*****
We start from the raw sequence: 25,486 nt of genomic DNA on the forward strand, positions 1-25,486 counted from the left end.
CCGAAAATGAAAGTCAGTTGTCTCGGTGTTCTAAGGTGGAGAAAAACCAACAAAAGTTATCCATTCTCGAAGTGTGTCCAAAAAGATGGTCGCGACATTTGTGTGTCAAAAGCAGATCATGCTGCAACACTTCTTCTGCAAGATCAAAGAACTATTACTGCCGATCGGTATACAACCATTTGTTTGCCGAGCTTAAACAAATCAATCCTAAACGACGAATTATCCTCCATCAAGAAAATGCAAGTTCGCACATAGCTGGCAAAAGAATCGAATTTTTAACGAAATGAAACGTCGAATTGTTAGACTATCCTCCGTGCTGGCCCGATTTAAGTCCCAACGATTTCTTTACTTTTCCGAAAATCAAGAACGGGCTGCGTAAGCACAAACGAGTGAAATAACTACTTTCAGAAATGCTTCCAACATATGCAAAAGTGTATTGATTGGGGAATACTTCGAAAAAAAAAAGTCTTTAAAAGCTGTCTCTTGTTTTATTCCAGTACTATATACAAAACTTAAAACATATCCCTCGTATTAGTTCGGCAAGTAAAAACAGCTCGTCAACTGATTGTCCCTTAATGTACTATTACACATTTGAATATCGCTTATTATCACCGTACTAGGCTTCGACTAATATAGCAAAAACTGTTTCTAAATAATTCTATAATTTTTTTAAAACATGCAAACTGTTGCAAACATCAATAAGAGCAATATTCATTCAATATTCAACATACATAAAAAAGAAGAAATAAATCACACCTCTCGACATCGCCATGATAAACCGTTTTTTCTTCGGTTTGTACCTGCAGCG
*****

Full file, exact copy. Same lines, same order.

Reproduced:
We start from the raw sequence: 25,486 nt of genomic DNA on the forward strand, positions 1-25,486 counted from the left end.
CCGAAAATGAAAGTCAGTTGTCTCGGTGTTCTAAGGTGGAGAAAAACCAACAAAAGTTATCCATTCTCGAAGTGTGTCCAAAAAGATGGTCGCGACATTTGTGTGTCAAAAGCAGATCATGCTGCAACACTTCTTCTGCAAGATCAAAGAACTATTACTGCCGATCGGTATACAACCATTTGTTTGCCGAGCTTAAACAAATCAATCCTAAACGACGAATTATCCTCCATCAAGAAAATGCAAGTTCGCACATAGCTGGCAAAAGAATCGAATTTTTAACGAAATGAAACGTCGAATTGTTAGACTATCCTCCGTGCTGGCCCGATTTAAGTCCCAACGATTTCTTTACTTTTCCGAAAATCAAGAACGGGCTGCGTAAGCACAAACGAGTGAAATAACTACTTTCAGAAATGCTTCCAACATATGCAAAAGTGTATTGATTGGGGAATACTTCGAAAAAAAAAAGTCTTTAAAAGCTGTCTCTTGTTTTATTCCAGTACTATATACAAAACTTAAAACATATCCCTCGTATTAGTTCGGCAAGTAAAAACAGCTCGTCAACTGATTGTCCCTTAATGTACTATTACACATTTGAATATCGCTTATTATCACCGTACTAGGCTTCGACTAATATAGCAAAAACTGTTTCTAAATAATTCTATAATTTTTTTAAAACATGCAAACTGTTGCAAACATCAATAAGAGCAATATTCATTCAATATTCAACATACATAAAAAAGAAGAAATAAATCACACCTCTCGACATCGCCATGATAAACCGTTTTTTCTTCGGTTTGTACCTGCAGCG